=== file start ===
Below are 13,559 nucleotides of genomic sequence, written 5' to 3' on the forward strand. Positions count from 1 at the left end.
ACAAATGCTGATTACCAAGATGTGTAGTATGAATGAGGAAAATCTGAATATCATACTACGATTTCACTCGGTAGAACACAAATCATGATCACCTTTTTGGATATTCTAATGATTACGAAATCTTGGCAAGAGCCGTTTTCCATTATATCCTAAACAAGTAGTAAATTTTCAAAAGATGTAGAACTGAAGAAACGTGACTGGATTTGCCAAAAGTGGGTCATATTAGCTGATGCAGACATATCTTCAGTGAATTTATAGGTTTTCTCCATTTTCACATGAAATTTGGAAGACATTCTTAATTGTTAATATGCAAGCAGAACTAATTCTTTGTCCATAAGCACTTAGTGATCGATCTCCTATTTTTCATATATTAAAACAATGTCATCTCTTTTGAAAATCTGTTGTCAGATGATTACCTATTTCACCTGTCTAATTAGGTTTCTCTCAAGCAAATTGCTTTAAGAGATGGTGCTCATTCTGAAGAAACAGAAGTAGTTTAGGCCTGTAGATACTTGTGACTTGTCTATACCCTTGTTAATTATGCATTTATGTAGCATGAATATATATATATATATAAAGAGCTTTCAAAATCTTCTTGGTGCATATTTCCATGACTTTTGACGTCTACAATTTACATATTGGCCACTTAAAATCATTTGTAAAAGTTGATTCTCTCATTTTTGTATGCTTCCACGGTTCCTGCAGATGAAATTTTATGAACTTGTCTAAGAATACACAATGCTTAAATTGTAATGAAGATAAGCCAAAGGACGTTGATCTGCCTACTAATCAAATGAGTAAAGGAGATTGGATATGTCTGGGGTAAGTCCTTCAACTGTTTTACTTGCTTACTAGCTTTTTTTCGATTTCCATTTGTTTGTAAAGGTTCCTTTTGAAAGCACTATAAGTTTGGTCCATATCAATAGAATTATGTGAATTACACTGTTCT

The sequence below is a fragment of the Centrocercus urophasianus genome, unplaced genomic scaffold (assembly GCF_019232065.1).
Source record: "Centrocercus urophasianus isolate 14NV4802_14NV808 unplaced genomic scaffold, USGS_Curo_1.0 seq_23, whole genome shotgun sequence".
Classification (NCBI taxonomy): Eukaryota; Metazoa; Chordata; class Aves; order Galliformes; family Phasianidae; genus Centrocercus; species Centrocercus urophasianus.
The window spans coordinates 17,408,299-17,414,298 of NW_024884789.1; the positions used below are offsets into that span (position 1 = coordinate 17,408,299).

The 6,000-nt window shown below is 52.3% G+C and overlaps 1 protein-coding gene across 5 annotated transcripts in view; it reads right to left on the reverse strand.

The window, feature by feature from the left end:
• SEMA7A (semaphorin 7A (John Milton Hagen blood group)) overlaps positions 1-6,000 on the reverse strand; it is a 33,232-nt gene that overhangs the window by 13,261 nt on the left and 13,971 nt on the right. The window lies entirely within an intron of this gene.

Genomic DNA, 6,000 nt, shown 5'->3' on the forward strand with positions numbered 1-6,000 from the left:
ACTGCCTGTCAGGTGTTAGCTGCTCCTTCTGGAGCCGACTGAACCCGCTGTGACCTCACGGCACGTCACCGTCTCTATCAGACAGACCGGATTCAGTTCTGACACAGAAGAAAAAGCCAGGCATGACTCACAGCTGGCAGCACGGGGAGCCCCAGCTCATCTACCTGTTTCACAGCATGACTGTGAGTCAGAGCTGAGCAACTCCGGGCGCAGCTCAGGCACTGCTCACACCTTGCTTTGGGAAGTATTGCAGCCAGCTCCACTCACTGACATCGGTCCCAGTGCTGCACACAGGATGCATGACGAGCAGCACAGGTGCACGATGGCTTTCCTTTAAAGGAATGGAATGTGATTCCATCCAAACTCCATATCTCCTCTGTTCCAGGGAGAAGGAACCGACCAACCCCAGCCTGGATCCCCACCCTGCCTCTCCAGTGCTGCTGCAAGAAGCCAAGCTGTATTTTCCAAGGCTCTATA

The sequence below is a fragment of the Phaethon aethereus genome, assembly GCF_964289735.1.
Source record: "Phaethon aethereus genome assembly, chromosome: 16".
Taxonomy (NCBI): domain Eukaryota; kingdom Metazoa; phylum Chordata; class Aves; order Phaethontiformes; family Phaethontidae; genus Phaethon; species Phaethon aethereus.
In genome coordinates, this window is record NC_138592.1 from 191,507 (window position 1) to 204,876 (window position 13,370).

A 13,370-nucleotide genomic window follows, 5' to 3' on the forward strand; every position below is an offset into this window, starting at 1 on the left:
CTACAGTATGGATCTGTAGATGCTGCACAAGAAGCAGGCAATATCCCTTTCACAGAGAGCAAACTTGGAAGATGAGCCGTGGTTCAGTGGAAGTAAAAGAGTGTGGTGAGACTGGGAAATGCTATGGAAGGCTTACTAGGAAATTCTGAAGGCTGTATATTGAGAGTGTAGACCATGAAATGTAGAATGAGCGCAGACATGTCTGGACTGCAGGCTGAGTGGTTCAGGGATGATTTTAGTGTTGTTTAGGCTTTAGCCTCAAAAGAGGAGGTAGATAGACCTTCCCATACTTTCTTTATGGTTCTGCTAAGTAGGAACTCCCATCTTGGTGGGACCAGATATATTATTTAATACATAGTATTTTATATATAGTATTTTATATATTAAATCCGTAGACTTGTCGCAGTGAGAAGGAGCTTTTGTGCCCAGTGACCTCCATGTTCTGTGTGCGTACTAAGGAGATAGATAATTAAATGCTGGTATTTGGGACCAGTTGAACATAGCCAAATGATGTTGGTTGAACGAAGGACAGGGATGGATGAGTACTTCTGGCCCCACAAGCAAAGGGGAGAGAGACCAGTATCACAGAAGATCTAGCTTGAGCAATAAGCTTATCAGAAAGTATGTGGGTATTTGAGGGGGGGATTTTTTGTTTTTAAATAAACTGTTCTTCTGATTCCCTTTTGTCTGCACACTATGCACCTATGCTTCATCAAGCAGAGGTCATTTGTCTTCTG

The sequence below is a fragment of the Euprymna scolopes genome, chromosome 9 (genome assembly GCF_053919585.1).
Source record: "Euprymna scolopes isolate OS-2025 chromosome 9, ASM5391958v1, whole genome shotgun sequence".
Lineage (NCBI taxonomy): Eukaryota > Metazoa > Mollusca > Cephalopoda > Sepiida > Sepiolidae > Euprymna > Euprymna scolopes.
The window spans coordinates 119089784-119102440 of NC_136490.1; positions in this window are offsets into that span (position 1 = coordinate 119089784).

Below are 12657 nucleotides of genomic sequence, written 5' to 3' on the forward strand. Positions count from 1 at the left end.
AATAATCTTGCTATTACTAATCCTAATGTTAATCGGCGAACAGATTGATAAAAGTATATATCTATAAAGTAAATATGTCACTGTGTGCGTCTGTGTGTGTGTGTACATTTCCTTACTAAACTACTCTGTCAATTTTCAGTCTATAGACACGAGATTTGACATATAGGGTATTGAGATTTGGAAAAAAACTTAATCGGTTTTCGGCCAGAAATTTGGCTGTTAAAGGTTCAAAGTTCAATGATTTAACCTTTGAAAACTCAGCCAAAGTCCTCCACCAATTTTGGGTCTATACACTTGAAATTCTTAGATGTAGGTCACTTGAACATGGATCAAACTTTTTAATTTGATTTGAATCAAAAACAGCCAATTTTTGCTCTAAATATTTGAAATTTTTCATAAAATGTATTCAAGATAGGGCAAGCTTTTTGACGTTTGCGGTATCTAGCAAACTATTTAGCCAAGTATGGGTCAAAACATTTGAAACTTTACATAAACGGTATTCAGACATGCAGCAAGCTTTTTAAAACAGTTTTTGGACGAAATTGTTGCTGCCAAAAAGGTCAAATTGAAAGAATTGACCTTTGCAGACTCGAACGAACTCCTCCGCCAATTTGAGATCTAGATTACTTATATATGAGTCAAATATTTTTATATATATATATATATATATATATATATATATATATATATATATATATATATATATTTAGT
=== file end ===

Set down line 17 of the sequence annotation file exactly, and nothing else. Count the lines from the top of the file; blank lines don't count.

CTACAGTATGGATCTGTAGATGCTGCACAAGAAGCAGGCAATATCCCTTTCACAGAGAGCAAACTTGGAAGATGAGCCGTGGTTCAGTGGAAGTAAAAGAGTGTGGTGAGACTGGGAAATGCTATGGAAGGCTTACTAGGAAATTCTGAAGGCTGTATATTGAGAGTGTAGACCATGAAATGTAGAATGAGCGCAGACATGTCTGGACTGCAGGCTGAGTGGTTCAGGGATGATTTTAGTGTTGTTTAGGCTTTAGCCTCAAAAGAGGAGGTAGATAGACCTTCCCATACTTTCTTTATGGTTCTGCTAAGTAGGAACTCCCATCTTGGTGGGACCAGATATATTATTTAATACATAGTATTTTATATATAGTATTTTATATATTAAATCCGTAGACTTGTCGCAGTGAGAAGGAGCTTTTGTGCCCAGTGACCTCCATGTTCTGTGTGCGTACTAAGGAGATAGATAATTAAATGCTGGTATTTGGGACCAGTTGAACATAGCCAAATGATGTTGGTTGAACGAAGGACAGGGATGGATGAGTACTTCTGGCCCCACAAGCAAAGGGGAGAGAGACCAGTATCACAGAAGATCTAGCTTGAGCAATAAGCTTATCAGAAAGTATGTGGGTATTTGAGGGGGGGATTTTTTGTTTTTAAATAAACTGTTCTTCTGATTCCCTTTTGTCTGCACACTATGCACCTATGCTTCATCAAGCAGAGGTCATTTGTCTTCTG